I decided to move the articles originally scheduled for yesterday and today to next week. Considering the insurrection in Washington D.C., they are simply too disconnected. Instead, I want to focus today’s post on the need for wellness.
If there was ever a time to remember music’s value as a coping mechanism, it’s now. To that end, I want to highlight an initiative in development at the Wichita Symphony that focuses on mental health. The as of yet unnamed program was previewed in a 1/1/2021 article from Wichita Symphony Concertmaster and Partner for Audience Engagement, Holly Mulcahy.
While I was in Wichita in November for the symphony concerts, I met with several patrons and donors for coffees and lunches, outside and distanced of course. At each of these gatherings there seemed to be a common thread. People, unprompted, mentioned that they were concerned about their mental health in the coming months…so, during the next several weeks there will be a weekly [online program featuring]…musical offerings and some chats and interviews, along with some points to ponder. Each week will be a new discovery, a new point to pause and appreciate how music can affect you in new ways. The aim of finding solace, a place to pause, and a point to breathe and hopefully something interesting to think upon is our goal, although people might find entirely different purposes and that’s just fine, too.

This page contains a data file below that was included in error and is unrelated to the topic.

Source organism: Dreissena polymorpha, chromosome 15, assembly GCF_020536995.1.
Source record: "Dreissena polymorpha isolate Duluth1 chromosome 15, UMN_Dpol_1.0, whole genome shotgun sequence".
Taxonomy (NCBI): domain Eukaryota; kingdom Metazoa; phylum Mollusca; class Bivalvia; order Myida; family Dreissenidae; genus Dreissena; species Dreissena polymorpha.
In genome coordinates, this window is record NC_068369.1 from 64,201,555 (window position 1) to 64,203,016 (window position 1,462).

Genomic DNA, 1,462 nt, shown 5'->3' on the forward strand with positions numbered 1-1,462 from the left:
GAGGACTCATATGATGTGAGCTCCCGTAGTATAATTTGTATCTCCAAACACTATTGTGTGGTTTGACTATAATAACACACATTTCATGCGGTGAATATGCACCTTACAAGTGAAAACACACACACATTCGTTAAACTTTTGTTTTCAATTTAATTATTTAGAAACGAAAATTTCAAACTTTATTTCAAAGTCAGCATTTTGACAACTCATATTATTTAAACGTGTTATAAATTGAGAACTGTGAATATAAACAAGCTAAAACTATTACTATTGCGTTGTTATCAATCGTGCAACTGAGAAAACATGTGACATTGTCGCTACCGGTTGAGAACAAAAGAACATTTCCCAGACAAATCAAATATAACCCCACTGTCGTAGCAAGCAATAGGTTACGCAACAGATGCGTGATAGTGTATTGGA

Not only will we be sharing music in a calming, intentional, and healing manner, our aim will also be to give the seasoned listener a new and more deliberate way of listening to music. And for the new listener, this will be an invitation and introduction into a rich and fulfilling world of music that we hope will entice more exploration into it.
Joining and guiding me will be Meg Beck, MME, Music Therapist of Larksfield Place Retirement Communities, Inc., Dr. Shannon Loeck, KU-Wichita Psychiatrist and Emergency Psychiatry Liaison to Ascension Via Christi, and Dr. James Vayda, Assistant Director Ascension/Via Chrisit ER.
Wichita Symphony Music Director, Daniel Hege and I will be leading discussions, curating musical offerings, and interacting with Meg, Shannon, and Jim, along with several musical guests, as we explore ways music can be used in a wellness and selfcare manner.
Even though Holly is developing this program in a space two rooms away, I haven’t been privy to any details she and her colleagues are forming. Consequently, I’m just as anxious as anyone to see what develops.
In the end, this is an excellent example of how orchestras can go about creating meaningful ways to remain connected to existing patrons, develop new audience members, and partner with other professionals and institutions.